A reader writes:
You recently mentioned “snobbery” in your blog:
I can’t think of many things I loathe more than the hyper-aggressive snobbery whose effect–perhaps even its purpose–is to frighten away well-meaning people who want to dip their toe into the pool of beauty for the first time.
Question: Do you believe in pre-concert audience talks? I’m not talking about those pre-concert lectures which some concerts and operas offer (like my Houston Grand Opera), which take some time before the show, in a special room, to discuss the piece in detail. They might be great, but my wife and I are too busy grabbing a bite before the show.
I’m talking about when the conductor comes to the podium, turns to the audience, and says a few words about the piece just before playing it. Do you think this would be a good or bad thing to do?
My personal opinion is that it would double orchestra attendance overnight.
I couldn’t agree more–if the conductor in question can talk. Some can, some can’t. One who can is Michael Tilson Thomas of the San Francisco Symphony, who has an uncanny knack for getting his audiences on the side of difficult new music by chatting about it in a direct and engaging way from the podium. Needless to say, it helps that Thomas is also a great conductor who has turned the San Francisco Symphony into one of America’s top orchestras. And all things being equal, I’d rather hear a good performance by a mute conductor than a fair performance by a talkative conductor. But all things aren’t equal anymore, and it seems to me that conductors who can’t talk as well as Thomas would do well to learn how–or hire speechwriters. Sure, it’d be nice if they wrote their own speeches, but talent is not apportioned equally or logically, and the ability to write a good pre-concert talk probably isn’t found on the same chromosome as the ability to conduct Beethoven.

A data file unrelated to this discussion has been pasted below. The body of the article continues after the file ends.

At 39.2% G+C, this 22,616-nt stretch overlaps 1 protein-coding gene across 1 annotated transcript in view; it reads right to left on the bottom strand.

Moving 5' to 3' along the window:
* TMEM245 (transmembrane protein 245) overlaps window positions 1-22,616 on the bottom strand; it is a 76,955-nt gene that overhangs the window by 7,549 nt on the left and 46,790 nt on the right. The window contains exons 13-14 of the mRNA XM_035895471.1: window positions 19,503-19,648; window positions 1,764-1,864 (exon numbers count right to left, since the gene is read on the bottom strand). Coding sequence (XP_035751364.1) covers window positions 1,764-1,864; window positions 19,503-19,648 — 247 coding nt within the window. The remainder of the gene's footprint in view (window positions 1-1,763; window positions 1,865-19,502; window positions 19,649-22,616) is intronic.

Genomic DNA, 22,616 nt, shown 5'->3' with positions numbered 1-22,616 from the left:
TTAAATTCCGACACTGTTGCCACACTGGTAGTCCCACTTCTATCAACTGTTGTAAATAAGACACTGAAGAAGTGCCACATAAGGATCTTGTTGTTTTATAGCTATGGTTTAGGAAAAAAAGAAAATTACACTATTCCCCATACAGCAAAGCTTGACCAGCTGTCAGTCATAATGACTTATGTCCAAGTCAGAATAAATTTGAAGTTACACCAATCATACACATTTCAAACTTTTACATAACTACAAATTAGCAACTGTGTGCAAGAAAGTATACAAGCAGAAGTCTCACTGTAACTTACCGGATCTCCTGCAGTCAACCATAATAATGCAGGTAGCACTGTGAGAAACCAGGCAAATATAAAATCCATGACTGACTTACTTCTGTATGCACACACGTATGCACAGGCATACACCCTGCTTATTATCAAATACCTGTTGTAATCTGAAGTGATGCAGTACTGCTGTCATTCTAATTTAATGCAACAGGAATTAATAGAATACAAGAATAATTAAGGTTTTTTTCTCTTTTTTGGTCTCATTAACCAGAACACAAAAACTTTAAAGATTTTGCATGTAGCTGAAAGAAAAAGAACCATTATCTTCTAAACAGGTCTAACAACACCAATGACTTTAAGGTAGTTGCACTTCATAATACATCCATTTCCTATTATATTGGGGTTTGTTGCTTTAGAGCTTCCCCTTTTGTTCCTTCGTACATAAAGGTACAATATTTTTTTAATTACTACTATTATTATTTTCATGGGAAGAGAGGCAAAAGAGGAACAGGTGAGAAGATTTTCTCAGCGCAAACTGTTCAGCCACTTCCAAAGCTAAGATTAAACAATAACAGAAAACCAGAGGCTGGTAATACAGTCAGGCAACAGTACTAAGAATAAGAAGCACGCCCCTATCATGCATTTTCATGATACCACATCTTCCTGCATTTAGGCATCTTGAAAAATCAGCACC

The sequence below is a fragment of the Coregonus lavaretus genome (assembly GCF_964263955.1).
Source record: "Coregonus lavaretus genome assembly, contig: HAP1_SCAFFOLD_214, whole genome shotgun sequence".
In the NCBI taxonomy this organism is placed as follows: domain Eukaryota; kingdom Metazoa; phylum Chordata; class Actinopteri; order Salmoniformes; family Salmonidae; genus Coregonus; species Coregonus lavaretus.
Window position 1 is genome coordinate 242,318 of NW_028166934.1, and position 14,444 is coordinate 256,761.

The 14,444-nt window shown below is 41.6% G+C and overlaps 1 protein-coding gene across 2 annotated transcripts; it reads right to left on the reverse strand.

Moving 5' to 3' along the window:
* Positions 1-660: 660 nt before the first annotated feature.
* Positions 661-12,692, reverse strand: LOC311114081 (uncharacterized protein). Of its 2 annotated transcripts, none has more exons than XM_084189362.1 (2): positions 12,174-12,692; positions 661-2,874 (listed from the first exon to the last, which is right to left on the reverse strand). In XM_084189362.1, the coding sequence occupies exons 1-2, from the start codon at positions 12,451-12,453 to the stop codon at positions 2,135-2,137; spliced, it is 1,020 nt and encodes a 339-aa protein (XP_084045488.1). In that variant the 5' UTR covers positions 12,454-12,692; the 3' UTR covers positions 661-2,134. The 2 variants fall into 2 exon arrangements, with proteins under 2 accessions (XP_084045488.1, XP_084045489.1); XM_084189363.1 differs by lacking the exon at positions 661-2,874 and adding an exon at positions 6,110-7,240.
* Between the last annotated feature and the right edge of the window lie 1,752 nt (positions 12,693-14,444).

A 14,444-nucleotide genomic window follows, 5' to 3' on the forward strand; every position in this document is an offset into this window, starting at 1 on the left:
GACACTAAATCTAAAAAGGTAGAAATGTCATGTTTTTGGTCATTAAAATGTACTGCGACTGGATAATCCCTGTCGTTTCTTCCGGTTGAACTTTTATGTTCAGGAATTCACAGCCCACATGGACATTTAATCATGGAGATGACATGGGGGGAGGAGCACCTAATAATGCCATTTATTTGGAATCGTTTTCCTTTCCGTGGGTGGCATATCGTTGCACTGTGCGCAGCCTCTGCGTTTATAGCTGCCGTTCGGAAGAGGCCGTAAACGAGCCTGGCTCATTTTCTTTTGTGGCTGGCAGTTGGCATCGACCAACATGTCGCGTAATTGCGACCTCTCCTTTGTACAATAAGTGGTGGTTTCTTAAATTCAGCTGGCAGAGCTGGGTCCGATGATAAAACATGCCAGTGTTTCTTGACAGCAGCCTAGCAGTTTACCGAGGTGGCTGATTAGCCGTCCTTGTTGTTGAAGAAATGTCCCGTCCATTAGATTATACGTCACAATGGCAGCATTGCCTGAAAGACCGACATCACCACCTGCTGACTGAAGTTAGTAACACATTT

I just finished reading the galleys of a new biography of Alfred Hitchcock. If you’re of a certain age, you’ll remember his TV show, Alfred Hitchcock Presents, whose episodes he used to introduce in the driest, drollest manner imaginable. Well, Hitchcock didn’t write those introductions. They were written for him by a witty playwright named James Allardice, the same fellow who knocked out his after-dinner speeches. Hitchcock just read them–brilliantly–and they helped make him a star in his own right.
Me, I think all musicians, classical and non-classical alike, should talk to their audiences. If I ran a conservatory, I’d require every student to take a class in public speaking. Failing that, though, I think a little discreet ghostwriting might prove to be a shrewd investment in the future of classical music in America.